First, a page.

Commercial Division Blog
Being Listed on the NYSE Insufficient to Confer Personal Jurisdiction
On May 15, 2019, Justice Scarpulla of the New York County Commercial Division issued a decision in Poms v. Dominion Diamond Corp., 2019 NY Slip Op. 31364(U), holding that being listed on the New York Stock Exchange is insufficient to create personal jurisdiction in New York, explaining:
Under CPLR 302(a)(l), jurisdiction may only be exercised over an out-of-state defendant if that defendant has purposefully transacted business within the state and there is a substantial relationship between the transaction and the claim asserted. Poms first argues that New York courts may exercise specific jurisdiction over Defendants because Dominion is traded on the New York Stock Exchange. However, it has been long held that a corporation is not doing business in New York for the purposes of conferring jurisdiction merely because its shares are listed on a New York Stock Exchange. Therefore, this is an insufficient basis to confer jurisdiction over Defendants.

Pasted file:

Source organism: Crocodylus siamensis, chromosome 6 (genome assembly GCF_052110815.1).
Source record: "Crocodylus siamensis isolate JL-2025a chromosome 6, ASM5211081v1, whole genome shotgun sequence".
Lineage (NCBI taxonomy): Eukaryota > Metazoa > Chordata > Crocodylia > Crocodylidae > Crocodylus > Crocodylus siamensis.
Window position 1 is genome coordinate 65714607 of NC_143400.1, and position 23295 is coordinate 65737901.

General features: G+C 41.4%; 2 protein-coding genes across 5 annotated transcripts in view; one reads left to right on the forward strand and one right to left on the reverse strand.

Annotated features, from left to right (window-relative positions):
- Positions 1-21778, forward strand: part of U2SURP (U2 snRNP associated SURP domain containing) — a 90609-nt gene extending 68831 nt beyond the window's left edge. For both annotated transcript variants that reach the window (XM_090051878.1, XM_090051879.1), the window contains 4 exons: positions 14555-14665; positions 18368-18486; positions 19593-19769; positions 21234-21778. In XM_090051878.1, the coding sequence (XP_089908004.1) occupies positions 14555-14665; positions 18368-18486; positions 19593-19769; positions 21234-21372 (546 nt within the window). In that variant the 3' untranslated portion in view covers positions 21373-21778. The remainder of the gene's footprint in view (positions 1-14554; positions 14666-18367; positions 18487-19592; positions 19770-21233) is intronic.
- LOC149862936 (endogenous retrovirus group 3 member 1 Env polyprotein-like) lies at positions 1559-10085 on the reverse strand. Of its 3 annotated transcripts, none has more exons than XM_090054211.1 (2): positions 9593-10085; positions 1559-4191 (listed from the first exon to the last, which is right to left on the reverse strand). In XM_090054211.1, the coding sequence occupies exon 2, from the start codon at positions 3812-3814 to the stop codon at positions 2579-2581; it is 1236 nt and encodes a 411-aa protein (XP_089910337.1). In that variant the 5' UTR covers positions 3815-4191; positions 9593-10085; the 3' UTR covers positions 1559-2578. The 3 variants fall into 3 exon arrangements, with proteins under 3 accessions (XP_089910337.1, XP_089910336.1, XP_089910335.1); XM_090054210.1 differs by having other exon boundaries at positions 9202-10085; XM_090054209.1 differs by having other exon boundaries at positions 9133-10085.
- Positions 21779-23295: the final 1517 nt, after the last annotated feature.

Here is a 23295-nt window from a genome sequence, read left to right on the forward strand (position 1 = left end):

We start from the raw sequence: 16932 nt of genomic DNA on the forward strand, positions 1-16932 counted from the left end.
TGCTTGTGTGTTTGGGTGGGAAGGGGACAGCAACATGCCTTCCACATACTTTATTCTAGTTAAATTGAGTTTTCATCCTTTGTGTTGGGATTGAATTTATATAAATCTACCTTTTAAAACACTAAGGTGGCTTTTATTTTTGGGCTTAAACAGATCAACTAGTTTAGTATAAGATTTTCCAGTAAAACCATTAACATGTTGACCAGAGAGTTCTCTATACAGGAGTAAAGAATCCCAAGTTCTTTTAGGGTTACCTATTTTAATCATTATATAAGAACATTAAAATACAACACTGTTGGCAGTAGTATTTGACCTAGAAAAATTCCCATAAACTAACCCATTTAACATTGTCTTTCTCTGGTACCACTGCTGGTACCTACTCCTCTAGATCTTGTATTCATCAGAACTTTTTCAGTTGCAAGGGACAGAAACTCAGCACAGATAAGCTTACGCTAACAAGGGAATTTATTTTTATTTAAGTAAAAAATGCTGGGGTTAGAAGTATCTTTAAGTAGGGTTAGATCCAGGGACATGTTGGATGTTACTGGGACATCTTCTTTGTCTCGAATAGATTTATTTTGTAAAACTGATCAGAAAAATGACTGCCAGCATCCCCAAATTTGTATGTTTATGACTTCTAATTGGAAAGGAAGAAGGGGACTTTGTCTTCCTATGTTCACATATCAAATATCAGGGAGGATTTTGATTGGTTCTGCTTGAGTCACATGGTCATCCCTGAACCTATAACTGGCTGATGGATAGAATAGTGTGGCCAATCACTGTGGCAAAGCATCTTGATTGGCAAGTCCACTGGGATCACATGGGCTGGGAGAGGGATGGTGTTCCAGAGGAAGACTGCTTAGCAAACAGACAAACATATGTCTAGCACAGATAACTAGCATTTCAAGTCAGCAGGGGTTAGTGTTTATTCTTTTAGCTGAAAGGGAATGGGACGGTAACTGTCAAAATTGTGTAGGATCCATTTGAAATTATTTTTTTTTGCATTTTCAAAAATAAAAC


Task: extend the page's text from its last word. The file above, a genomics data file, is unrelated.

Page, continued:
(Internal quotations and citations omitted).
This decision illustrates an issue that often arises in commercial litigation in New York. Whether the defendant is located on the other side of the world or across the Hudson in New Jersey, a New York court cannot assert jurisdiction over the defendant (that is, hear a case against it) unless there is a proper connection between the defendant and New York. Contact Schlam Stone & Dolan partner John Lundin at firstname.lastname@example.org if you or a client face a situation where you are unsure whether there is jurisdiction over you, or over a party with which you are having a dispute, in New York.